One Formula: 50 years of car design
Gordon Murray CBE and Philip Porter. Published by Porter Press, £225/£750/£2500. ISBN 978-1-907085-30-7
You’d be forgiven for thinking there’s a mistake in the title of this massive two-volume production: that Gordon Murray, flowery-shirted cool dude of grand prix and supercar fame, can’t possibly have been at his drawing board for 50 years. Yes, he has, and in that time he’s designed over 70 different cars for track and road. So have I, but most of his have actually been built. And between them they have garnered multiple grand prix victories, Formula 1 titles and the accolade of ‘greatest ever supercar’.
It’s been 50 years of invention, ingenuity and ever-expanding horizons, and here every step is individually outlined car by car.
In his preface Murray points out that it isn’t his life story but the story of his car designs, though an entertaining opener on early life in South Africa shows there was only going to be one path: tiring of karts and slot cars he designed a flat-12 engine from scratch – aged 15. Even the book’s structure reflects Murray’s urgent progress, eager to get that bit of background out of the way and get into the designs.
To compile it, Murray talked while Philip Porter wrote, so there’s extensive first-hand explanation of each brief, his response and how well it worked, all backed with drawings and photos. Ranging from rough sketches to full blueprints, those drawings proved both blessing and curse – Murray has kept every single one over 50 years, making selection a trial (hence a book three times the planned size) but adding visual and technical depth to Murray’s descriptions. There are also letters, cards, and even menus bring a generous flavour of the Murray character, as do his reflections of working with Piquet and Senna, among others.
Murray’s career was meteoric – straight into Brabham with Bernie and no looking back through McLaren, the F1, Mercedes SLR, the Rocket light car and on into an entire new principle of production, with new cars on the way. Which means the book’s already falling behind…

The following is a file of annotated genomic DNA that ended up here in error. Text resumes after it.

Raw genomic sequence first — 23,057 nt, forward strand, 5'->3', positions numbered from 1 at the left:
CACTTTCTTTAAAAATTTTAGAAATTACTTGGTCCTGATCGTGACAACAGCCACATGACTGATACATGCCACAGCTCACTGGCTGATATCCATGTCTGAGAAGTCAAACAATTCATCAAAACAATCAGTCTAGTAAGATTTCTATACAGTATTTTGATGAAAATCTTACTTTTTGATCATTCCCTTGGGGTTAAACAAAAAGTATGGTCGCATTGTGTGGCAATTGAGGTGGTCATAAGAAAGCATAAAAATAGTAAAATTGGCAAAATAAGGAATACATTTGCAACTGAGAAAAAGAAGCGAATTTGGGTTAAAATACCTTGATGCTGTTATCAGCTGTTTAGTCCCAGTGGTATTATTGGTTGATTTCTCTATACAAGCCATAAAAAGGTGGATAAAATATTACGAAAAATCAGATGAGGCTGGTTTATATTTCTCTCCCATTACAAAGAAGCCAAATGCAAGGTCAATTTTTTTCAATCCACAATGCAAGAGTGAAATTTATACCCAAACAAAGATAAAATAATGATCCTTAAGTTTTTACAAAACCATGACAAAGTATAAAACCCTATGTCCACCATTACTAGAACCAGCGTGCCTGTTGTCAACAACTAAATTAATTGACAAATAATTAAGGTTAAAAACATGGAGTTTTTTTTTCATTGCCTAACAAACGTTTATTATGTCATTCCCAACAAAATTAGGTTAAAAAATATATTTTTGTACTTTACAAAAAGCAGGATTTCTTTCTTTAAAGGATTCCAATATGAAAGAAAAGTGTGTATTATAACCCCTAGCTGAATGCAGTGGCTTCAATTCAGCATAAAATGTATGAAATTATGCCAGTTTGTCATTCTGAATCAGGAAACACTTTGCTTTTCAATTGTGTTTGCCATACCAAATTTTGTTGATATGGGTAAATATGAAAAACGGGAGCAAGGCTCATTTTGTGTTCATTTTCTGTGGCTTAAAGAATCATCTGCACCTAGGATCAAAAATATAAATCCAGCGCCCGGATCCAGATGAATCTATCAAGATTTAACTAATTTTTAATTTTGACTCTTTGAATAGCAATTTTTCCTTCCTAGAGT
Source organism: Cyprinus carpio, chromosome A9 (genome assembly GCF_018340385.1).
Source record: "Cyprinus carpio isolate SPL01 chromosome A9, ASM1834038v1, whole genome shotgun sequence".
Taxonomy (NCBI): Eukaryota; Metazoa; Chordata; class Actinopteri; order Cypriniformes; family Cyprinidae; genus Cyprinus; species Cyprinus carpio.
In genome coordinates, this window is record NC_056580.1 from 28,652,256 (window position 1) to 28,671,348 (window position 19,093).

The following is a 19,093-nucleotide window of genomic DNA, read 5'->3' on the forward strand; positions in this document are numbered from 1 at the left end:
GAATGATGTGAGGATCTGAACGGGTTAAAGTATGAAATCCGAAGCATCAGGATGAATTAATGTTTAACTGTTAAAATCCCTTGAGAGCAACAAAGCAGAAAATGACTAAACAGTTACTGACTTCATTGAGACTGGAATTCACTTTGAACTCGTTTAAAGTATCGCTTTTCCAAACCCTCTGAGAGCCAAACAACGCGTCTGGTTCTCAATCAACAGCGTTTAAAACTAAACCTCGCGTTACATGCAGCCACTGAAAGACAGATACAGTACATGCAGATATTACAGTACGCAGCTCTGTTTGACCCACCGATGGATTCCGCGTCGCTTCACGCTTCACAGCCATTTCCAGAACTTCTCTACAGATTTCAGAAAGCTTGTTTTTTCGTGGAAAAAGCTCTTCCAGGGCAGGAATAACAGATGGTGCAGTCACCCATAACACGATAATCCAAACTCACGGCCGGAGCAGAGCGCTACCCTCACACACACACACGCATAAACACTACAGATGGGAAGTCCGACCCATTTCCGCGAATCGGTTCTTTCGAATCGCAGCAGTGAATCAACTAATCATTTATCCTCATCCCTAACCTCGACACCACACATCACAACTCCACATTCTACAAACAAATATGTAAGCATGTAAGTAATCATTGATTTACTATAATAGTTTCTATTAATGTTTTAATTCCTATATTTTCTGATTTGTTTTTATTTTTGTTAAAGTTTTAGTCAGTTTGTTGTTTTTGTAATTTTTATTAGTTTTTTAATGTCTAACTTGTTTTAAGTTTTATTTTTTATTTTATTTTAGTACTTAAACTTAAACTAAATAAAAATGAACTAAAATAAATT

Handsomely produced (and equally well reproduced), it’s a book for those who appreciate engineering, ingenuity and rule-stretching from a design maverick. And if £225 puts you off, let alone the £2500 Unique Edition, remember it can only appreciate.
Sauber-Mercedes: The Group C Racecars 1985-1991, World Champions
John Starkey. Published by Veloce, £30. ISBN 978-1-787114-03-6
Sauber is an overlooked hero of the Group C era, so it rightly deserves to be in Veloce’s latest run of reprinted Classic Series instalments.
First released in 2002, the book recounts the entire history of Sauber’s Group C project, starting from the BMW-engined C5 of 1982, and tracks the story through the developing relationship with Mercedes and on to the full-blown factory efforts of the late 1980s and early ’90s.
Starkey has done his homework, garnering insight from designer Leo Ress and drivers such as Jochen Mass and Kenny Acheson, plus engineering detail from Bob Bell and Dave Price.
The smaller format gives the book a bite-size feel, and the copy isn’t hard-going. The image quality lets it down and it’s such a shame that great shots from LAT and official archives often appear grainy or washed out. RL
Place to eat near the Motorways
Hugh Cantlie. Published by Cheviot, £14.95. ISBN 978-1-9996145-0-8
Not the most scintillating of titles, but if you spend your life hammering around the UK motorway network, or else zig-zagging between Thruxton and Croft via Knockhill, then this might be a practical companion.
All the eateries within are said to be no more than five minutes from a motorway/major A-road exit and offer a more characterful alternative to the homogenised Burger King/Greggs/Krispy Kreme fare that typifies the far end of many a sliproad. Tip: if you’re heading to or from Oulton Park, it’s definitely worth trying The Windmill or The Smoker, both close to M6 J19…
This is the 12th edition of a booklet first published 18 years ago and the evolving content reflects the sad truth that pubs nowadays tend to close down almost as frequently as they serve pints. SA
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